Weight loss: Dr Michael Mosley shares easy breakfast you should be eating to slim down
Dr Michael Mosley explains the health benefits of press ups
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Most people will opt for cereal, toast or a hearty bowl of porridge for breakfast. However, Dr Michael Mosley, the creator of the 5:2 and Fast 800 intermittent fasting diets, believes a low-carb breakfast choice is a must when it comes to successful weight loss.
After extensive research into diets, Dr Michael bases the majority of his health maintenance plans around the Mediterranean diet.
The Mediterranean diet is a relatively high fat, low-is carb way of eating.
Those following it will eat an abundance of fibre, fresh fruit and vegetables, oily fish and olive oil.
The diet itself has a low glycemic index, meaning it keeps blood sugar levels stable.
Some might consider the extremely low-carb, high-fat diets like Ketogenic or Atkins would be preferable, but as Dr Michael points out in his book, the Mediterranean Diest is better for long-term weight loss.
In a six-year trial carried out in Dimona, Israel, 322 middle-aged participants were randomly assigned to a low-fat diet, low carb diet (based on Atkins) or a low-ish carb Mediterranean diet.
The low-fat group cut their consumption of fat and calories by 19 per cent but despite this, lost the least weight of all three.
The low-carb group lost the most and the Med dieters somewhere in between.
However, it was the Mediterranean diet group who saw the biggest improvement in their insulin levels.
At the end of the six-year study, however, the low-fat and low-carb dieters both put on much of the weight they’d lost and the Med dieters were 3.1kg lighter than when they started.
“It’s particularly impressive when you consider that over a six-year period a middle-aged person would normally expect to put on about three kilograms,” Dr Michael said.
“In other words, at the end of six years, the group allocated to the Med-style diet actually weighed six kilograms less than if they hadn’t taken part in the trial.”
With those on the Mediterranean diet losing and keeping off almost twice as much weight as the low-career, it is a diet suggested to follow for anyone wanting to slim down.
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Speaking more about following a Mediterranean diet, Dr Michael explained why eating a low carb breakfast is so important: “One of the main reasons for opting for a low carb breakfast is that you won’t then get famished in the middle of the morning and feel tempted to tuck into a pastry.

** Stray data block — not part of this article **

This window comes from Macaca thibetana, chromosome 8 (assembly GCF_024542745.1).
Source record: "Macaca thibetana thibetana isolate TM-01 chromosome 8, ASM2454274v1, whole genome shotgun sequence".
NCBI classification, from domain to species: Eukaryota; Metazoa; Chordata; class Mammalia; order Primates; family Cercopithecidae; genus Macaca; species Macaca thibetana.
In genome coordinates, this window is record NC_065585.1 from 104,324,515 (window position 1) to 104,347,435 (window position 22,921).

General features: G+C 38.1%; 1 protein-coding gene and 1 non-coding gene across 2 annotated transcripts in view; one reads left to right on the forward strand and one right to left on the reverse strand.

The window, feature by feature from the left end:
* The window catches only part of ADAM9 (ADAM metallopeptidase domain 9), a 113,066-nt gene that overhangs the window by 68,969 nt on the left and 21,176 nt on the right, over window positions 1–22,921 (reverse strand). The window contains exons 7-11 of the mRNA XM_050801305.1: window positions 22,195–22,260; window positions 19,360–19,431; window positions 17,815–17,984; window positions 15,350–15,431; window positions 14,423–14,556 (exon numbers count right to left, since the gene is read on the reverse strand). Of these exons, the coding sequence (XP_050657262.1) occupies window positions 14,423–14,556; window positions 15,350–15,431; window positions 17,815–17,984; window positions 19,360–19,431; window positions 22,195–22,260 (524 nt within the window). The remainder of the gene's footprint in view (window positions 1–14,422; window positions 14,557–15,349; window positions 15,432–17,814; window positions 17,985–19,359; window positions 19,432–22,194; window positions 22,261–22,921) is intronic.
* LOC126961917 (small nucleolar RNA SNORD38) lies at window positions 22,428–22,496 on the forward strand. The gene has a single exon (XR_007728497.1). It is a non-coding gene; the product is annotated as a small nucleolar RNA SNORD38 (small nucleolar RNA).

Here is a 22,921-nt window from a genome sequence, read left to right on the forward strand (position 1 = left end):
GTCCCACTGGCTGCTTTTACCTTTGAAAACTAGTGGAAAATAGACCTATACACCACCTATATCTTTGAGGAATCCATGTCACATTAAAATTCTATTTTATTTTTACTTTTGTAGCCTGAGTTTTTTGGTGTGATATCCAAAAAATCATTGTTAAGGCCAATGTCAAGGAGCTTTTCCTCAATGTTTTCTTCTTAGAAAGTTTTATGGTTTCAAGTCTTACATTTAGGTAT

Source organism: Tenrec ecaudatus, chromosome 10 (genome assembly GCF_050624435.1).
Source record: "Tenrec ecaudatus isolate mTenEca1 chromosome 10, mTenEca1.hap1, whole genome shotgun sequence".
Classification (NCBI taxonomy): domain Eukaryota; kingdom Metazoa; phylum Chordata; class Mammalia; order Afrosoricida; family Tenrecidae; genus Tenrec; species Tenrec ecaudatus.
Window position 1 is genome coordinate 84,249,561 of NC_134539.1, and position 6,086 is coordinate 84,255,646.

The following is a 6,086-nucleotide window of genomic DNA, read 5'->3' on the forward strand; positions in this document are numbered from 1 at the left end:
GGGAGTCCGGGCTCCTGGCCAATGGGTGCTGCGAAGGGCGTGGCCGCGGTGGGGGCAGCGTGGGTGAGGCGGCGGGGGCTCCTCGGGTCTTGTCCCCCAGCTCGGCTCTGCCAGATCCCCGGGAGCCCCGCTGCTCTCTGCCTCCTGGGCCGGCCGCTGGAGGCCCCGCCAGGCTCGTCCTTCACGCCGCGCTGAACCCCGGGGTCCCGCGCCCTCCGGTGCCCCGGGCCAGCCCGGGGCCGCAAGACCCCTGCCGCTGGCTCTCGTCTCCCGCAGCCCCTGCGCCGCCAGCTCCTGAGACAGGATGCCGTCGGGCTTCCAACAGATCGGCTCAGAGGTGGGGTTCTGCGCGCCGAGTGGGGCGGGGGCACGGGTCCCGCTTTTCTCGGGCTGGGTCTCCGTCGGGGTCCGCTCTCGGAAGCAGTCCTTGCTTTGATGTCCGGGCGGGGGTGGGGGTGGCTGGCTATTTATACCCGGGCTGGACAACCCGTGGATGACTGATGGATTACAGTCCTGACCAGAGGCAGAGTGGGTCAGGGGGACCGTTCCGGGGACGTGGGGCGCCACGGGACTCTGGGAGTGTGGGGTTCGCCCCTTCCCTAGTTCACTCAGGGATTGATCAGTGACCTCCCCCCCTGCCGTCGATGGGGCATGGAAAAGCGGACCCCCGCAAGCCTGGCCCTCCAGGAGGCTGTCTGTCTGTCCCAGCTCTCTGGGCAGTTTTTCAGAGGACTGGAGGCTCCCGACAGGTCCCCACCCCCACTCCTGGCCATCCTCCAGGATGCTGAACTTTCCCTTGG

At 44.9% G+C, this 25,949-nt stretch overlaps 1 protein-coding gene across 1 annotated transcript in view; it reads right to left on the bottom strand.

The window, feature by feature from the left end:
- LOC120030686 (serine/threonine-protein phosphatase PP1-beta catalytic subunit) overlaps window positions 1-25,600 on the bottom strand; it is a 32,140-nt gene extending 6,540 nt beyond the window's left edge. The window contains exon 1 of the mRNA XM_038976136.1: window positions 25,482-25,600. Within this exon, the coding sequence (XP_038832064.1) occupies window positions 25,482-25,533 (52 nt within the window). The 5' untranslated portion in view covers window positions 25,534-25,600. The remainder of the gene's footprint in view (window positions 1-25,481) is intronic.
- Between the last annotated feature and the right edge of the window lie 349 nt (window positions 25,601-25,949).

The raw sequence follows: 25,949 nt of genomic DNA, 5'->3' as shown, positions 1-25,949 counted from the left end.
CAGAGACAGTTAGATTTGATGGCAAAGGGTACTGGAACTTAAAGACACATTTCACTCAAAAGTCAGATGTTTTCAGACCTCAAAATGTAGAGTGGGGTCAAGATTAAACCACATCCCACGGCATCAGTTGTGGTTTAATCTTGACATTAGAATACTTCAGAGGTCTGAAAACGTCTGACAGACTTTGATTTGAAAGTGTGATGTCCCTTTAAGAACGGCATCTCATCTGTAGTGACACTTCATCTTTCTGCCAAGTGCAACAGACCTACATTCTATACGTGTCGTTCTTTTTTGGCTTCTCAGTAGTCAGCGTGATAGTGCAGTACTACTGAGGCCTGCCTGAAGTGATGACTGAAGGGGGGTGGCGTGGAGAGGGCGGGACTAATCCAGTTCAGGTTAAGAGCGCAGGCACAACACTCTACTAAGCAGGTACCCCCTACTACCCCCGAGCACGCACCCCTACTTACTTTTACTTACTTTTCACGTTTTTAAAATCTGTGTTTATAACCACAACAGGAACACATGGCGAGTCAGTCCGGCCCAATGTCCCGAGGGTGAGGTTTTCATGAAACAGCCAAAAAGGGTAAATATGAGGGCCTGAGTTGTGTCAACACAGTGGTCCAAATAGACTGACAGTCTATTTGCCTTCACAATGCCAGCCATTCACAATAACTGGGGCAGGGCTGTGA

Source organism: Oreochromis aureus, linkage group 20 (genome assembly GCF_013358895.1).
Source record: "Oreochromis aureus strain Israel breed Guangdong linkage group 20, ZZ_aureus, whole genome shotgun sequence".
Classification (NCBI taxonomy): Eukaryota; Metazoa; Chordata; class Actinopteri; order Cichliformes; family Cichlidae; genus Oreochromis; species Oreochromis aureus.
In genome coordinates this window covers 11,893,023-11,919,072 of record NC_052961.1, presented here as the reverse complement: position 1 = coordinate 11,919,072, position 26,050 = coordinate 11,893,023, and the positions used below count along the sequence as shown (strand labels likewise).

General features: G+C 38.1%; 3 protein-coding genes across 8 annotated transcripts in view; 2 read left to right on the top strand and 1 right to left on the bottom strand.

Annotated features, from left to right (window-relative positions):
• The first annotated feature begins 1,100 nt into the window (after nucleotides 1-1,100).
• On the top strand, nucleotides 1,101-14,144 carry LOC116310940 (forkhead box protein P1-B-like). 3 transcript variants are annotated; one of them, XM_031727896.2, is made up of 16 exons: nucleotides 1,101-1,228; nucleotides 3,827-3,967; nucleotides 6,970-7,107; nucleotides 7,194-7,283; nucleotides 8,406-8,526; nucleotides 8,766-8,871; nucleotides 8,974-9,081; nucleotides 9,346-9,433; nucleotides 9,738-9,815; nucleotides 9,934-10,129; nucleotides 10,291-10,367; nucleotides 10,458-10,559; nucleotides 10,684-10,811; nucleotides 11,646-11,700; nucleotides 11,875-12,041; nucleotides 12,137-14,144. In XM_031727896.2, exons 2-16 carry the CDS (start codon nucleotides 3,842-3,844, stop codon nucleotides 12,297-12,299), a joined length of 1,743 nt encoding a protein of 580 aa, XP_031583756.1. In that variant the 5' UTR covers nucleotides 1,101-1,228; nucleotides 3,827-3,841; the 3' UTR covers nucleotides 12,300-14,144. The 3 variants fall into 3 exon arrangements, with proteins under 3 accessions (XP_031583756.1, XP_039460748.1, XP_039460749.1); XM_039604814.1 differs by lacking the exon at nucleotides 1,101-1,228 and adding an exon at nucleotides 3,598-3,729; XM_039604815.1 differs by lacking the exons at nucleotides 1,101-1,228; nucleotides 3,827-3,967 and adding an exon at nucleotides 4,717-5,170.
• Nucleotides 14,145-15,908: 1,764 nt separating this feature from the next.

“Lots of studies have shown that if you eat a protein-rich breakfast, perhaps something with egg or fish, then this will keep you fuller for longer.”
Are fruit juices and smoothies a good option?
Dr Michael said: “We have this illusion that fruit juice and smoothies are healthy, but many commercial ones contain the equivalent of six teaspoons of sugar or more.
“When you eat an apple you also get lots of fibre, which slows down the sugar rush.
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“When you drink an apple juice all that sugar is swiftly absorbed and sends your blood sugars soaring.
“An apple contains roughly half the calories you’d find in a glass of apple juice.”
For those wanting to follow a low-is carb diet, how many grams of carbs should be eating at breakfast?
“What matters is not so much the grams of carbs but the form they come in,” Dr Michael told gettthegl oss.com.
“I sometimes have porridge with wheat bran for breakfast, which comes to about 22g of carbs, but it also comes with five grams of fibre.”
Dr Michael Mosley’s Fast 800 breakfast for egg fans – Green Brekkie Bowl
“Breakfast bowls aren’t just limited to cereal! Try out this vegetable-packed breakfast bowl that’s full of flavour and nutrition,” Michael said.
Prep time: 4 minutes
Cooking time: 15 minutes
½ tbsp olive oil
½ tsp ground paprika
½ tsp ground cumin
½ tsp ground turmeric
1/4 tsp chilli flakes
70g kale, hardy stems removed and leaves – shredded
½ courgette (approx. 75g or two and two thirds ounces), chopped
5 mushrooms, sliced
50g spinach leaves
Two large free-range eggs
½ avocado, mashed
1. Place a large frying pan over medium heat and add the olive oil, spices, kale and courgette. Cook for approximately seven minutes, or until the kale turns soft. Now add the mushrooms and cook for another five minutes. Finally, add the spinach, turn off the heat and stir through.
2. Meanwhile, poach the eggs. To do this, pour cold water into a large saucepan until approximately eight centimetres deep. Add some vinegar to the water. Bring the water to the boil, then reduce the heat to low (water should still be simmering around the edge). Crack an egg into a shallow bowl. Using a wooden spoon, stir the water to create a whirlpool. Tip the egg into the water. Cook for two to three minutes for a soft yolk, or three to four minutes for a firm yolk. Using a slotted spoon, remove the egg from the water. Repeat with the other egg.
3. Place the greens into a large bowl, add the mashed avocado and top with the poached eggs. Season with salt and pepper.
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